October 19, 2017

05.05.11: Simulating Dark Matter.

The tadpole galaxy UGC 10214…being strung along by dark matter?

(Credit: Hubble/NASA/H. Ford (JHU), G. Illingworth (UCSC/LO), M.Clampin).

How do you study the gravitational effects of dark matter on galaxy rotation over the span of a billion plus years? Simple; you get a supercomputer to do it for you! That’s exactly what 13-year old Cole Kendrick of Los Alamos MiddleSchool did to win the 21st New Mexico Supercomputing Challenge hosted recently by Los Alamos National Laboratory in New Mexico. Using an initial Python code, he condensed what would amount to 1 billion years of rotation into a period of 15 days… [Read more...]

15.06.10: Found: Lunokhod 1.

The final resting place of Lunokhod 1. (Photo by Author).

The final resting place of Lunokhod 1. (Photo by Author).


     NASA has located an old friend on the lunar surface; Lunokhod 1, which landed on the lunar surface in 1970 and fell silent after 11 months of service. A Soviet unmanned rover, Lunokhod 1 delivered some first rate science. Remember, the Apollo astronauts stayed on the lunar surface for a period of time equivalent to a weekend camping trip. With its old school tech, Lunokhod 1 is decidedly steam punk in appearance. Fans of this space will also remember its sister rover Lunokhod 2, purchased by Richard Gariott for $68,500 in 1993. Both were imaged and recovered by the Lunar Reconnaissance Orbiter recently, and now scientists are recruiting the rovers to conduct science once again.  Lunokhod 1 was equipped with corner cube prisms, which reflect laser light back at exactly the direction that it came from. On April 22nd of this year, scientists at the Apache Point observatory in New Mexico fired (you always “fire” lasers!) laser pulses of light via the 3.5 meter telescope and were surprised with the results; more than 2,000 photons were successfully gathered on the first try. In fact, the reflectors on Lunokhod 1 are now brighter than on Lunokhod 2, which may be a scientific mystery in and of itself. Scientists hope to use studies in how the Moon moves through space to search out any potential kinks in General Relativity. That’s right; in the true spirit of science, Relativity (and Gravity, for that matter) is still being run through the mill, over a century later. Thus far, reality, as always, looks to be firmly on the side of Einstein, with the help of a now stationary defunct Soviet-era rover!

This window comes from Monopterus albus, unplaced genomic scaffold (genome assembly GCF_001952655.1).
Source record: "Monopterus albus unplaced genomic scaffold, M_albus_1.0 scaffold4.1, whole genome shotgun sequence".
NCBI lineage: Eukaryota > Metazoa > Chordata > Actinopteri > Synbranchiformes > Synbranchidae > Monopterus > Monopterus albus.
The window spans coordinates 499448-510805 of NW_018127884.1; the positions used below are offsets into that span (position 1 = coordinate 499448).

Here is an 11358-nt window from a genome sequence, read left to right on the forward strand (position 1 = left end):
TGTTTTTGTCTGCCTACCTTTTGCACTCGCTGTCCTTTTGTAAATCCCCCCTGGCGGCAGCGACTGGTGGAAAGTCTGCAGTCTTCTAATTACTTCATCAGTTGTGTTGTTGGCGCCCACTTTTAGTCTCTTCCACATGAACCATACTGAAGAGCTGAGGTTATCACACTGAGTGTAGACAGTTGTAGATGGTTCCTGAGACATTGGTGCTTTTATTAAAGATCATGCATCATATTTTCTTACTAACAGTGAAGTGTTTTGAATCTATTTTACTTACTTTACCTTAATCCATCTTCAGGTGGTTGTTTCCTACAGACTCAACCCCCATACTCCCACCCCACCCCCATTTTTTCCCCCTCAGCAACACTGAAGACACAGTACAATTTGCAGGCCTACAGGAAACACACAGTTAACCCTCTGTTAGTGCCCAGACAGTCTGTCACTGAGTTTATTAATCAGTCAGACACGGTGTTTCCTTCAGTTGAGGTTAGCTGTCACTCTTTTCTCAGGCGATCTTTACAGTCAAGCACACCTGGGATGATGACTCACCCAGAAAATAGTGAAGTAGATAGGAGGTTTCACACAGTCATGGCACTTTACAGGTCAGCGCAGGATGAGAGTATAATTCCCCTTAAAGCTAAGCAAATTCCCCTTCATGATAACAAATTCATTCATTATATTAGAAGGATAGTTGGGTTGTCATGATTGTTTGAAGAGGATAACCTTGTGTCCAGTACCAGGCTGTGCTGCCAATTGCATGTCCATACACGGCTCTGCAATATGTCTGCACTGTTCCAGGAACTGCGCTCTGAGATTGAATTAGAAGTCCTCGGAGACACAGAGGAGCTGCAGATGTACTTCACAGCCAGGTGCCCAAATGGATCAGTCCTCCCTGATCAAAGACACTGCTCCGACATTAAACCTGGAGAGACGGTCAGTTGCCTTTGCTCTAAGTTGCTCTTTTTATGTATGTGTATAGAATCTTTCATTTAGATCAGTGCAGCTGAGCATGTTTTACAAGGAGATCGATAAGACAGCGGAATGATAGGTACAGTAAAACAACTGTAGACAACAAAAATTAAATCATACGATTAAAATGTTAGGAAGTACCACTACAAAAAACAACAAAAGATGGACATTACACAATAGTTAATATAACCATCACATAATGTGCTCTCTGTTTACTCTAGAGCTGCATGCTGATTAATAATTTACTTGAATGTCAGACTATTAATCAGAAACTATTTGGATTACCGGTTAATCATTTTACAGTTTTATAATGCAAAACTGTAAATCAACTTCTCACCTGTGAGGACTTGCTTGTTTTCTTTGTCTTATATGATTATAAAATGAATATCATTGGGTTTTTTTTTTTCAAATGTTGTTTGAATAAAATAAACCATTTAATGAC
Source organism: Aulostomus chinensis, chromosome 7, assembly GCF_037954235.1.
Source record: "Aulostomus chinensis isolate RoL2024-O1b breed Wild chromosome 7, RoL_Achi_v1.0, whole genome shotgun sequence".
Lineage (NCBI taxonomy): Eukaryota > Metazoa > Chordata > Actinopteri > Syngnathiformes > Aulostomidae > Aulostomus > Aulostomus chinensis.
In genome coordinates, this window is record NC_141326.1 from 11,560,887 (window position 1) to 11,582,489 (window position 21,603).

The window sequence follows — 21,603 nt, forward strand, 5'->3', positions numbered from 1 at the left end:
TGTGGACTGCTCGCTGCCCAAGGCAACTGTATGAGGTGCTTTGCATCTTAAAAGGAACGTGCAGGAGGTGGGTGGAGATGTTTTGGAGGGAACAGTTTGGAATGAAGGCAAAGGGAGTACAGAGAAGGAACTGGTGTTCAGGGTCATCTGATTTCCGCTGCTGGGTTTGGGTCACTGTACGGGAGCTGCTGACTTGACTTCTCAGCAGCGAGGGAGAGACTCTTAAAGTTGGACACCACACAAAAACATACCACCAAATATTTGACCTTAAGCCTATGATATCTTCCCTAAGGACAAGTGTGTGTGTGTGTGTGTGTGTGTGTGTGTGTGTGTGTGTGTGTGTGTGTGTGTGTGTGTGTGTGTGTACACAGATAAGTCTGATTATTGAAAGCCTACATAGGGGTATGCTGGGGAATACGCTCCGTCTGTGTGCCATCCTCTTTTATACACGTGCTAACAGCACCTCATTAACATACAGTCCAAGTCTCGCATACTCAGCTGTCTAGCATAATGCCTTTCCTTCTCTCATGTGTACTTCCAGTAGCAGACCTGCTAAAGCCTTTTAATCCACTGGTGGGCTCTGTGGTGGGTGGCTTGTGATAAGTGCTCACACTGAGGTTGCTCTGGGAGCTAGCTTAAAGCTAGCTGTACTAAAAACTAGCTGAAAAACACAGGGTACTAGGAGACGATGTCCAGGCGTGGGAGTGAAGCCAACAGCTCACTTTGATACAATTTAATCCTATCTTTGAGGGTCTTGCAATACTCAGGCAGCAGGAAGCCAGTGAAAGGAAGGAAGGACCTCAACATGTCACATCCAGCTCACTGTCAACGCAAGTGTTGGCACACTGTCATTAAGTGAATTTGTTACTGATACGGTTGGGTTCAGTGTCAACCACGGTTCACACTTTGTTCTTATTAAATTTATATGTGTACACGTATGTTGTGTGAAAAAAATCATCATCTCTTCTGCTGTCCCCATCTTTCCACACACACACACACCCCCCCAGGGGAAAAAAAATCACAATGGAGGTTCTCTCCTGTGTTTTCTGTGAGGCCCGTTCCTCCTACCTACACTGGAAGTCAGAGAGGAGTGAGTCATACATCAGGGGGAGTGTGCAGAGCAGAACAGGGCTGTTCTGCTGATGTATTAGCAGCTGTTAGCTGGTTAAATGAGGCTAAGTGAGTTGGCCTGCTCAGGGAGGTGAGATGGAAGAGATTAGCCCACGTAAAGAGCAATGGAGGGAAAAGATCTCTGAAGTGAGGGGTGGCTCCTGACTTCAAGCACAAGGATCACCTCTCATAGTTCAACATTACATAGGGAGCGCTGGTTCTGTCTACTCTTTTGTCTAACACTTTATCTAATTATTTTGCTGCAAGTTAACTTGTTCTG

10.04.10- Radio Astronomers Refine Celestial Grid.

(Credit: Image courtesy of NRAO/AUI and Earth image courtesy of the SeaWiFS Project NASA/GSFC and ORBIMAGE)

(Credit: Image courtesy of NRAO/AUI and Earth image courtesy of the SeaWiFS Project NASA/GSFC and ORBIMAGE)

 The VLBA family of radio telescopes!

   Getting a good fix on positions both on the Earth and in the sky is tougher than it may sound. Tectonic plates move. The Moon raises tides under our feet. The whole planet orbits our Sun, which is itself flying about the galaxy and getting jostled by other stars, as the galaxies themselves are flying apart. Last year, however, astronomers at the National Science Foundation’s Very Long Baseline Array of radio telescopes tackled the problem in a novel way. Using 35 radio telescopes worldwide, they monitored and measured the positions 243 quasars over a 24 hour period starting November 18th 2008. Quasars are ideal candidates for this kind of measurement because of their extreme distance. These high precession measurements break the old record for the most radio dishes employed, which stood at 23. The telescopes utilized a method known as Very Long Baseline Interferometry, which combines simultaneous signals collected over individually spaced telescopes to increase resolution power. Headquartered in Socorro, New Mexico, the VLA’s data will not only refine astronomical measurements, but increase the accuracy of geophysical science as well.